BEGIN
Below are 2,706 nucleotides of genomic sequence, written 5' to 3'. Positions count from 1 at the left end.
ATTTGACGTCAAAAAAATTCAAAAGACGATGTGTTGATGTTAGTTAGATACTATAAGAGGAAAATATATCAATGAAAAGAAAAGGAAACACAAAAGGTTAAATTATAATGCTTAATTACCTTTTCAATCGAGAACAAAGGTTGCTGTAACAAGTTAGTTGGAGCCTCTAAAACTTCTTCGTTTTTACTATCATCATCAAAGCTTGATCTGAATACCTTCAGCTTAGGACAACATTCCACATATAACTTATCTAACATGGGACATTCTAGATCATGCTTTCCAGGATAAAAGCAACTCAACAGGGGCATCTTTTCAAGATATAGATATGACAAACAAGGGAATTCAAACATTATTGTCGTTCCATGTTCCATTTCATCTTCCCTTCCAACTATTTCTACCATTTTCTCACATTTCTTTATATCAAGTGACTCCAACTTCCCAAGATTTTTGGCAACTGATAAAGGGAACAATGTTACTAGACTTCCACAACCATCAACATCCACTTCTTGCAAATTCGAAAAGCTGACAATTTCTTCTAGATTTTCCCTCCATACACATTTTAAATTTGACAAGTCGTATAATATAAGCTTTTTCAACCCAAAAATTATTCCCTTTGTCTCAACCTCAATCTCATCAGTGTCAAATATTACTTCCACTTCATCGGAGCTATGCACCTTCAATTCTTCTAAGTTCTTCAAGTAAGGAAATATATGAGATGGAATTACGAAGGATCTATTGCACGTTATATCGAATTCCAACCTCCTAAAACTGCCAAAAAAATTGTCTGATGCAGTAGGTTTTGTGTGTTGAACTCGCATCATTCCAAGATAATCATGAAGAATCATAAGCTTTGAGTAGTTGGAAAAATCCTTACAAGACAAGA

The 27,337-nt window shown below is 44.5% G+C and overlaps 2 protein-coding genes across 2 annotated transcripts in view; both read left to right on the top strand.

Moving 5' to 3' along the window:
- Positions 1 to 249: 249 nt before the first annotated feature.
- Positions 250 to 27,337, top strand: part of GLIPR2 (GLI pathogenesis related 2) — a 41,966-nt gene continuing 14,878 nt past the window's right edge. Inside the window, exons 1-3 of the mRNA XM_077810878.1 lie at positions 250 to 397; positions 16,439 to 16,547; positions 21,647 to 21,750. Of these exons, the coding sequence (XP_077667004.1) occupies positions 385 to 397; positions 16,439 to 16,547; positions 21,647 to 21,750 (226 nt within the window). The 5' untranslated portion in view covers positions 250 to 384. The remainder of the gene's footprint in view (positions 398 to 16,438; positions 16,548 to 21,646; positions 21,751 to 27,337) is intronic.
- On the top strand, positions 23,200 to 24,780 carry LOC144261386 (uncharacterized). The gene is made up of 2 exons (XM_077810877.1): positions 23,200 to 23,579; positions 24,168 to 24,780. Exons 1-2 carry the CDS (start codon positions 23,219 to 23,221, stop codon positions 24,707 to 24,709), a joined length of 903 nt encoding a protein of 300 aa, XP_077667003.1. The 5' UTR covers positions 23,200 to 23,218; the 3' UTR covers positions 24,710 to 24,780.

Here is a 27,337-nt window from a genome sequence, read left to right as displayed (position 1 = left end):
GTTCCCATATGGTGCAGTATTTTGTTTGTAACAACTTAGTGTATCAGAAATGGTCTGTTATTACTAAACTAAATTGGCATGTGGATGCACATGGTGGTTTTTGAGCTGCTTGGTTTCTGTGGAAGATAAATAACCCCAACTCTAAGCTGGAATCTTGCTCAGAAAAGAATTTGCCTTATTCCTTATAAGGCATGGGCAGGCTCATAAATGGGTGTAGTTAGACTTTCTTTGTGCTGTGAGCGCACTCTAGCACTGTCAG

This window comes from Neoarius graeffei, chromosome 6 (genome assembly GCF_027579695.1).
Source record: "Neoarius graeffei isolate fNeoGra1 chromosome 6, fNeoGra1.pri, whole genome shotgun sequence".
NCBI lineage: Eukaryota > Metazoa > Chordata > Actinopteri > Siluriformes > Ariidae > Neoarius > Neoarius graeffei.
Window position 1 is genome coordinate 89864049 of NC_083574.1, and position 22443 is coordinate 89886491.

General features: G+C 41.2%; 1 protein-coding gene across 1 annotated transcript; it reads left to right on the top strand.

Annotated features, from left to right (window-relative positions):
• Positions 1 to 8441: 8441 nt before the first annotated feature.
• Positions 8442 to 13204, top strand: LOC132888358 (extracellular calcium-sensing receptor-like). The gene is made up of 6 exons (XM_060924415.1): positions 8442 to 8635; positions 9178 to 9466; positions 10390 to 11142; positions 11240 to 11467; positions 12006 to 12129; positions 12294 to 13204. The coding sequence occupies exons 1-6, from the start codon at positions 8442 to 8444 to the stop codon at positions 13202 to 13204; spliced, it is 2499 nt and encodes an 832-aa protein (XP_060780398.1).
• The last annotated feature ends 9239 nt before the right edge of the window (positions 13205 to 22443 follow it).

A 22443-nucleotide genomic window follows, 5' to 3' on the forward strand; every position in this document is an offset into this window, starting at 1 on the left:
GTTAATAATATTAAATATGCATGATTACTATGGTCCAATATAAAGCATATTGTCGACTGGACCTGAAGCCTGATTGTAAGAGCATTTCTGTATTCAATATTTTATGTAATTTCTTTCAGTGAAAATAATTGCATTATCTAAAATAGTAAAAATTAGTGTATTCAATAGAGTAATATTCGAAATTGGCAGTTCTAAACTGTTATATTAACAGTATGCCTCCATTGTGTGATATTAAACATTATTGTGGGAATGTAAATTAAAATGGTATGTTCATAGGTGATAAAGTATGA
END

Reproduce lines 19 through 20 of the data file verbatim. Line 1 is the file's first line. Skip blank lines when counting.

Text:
A 22443-nucleotide genomic window follows, 5' to 3' on the forward strand; every position in this document is an offset into this window, starting at 1 on the left:
GTTAATAATATTAAATATGCATGATTACTATGGTCCAATATAAAGCATATTGTCGACTGGACCTGAAGCCTGATTGTAAGAGCATTTCTGTATTCAATATTTTATGTAATTTCTTTCAGTGAAAATAATTGCATTATCTAAAATAGTAAAAATTAGTGTATTCAATAGAGTAATATTCGAAATTGGCAGTTCTAAACTGTTATATTAACAGTATGCCTCCATTGTGTGATATTAAACATTATTGTGGGAATGTAAATTAAAATGGTATGTTCATAGGTGATAAAGTATGA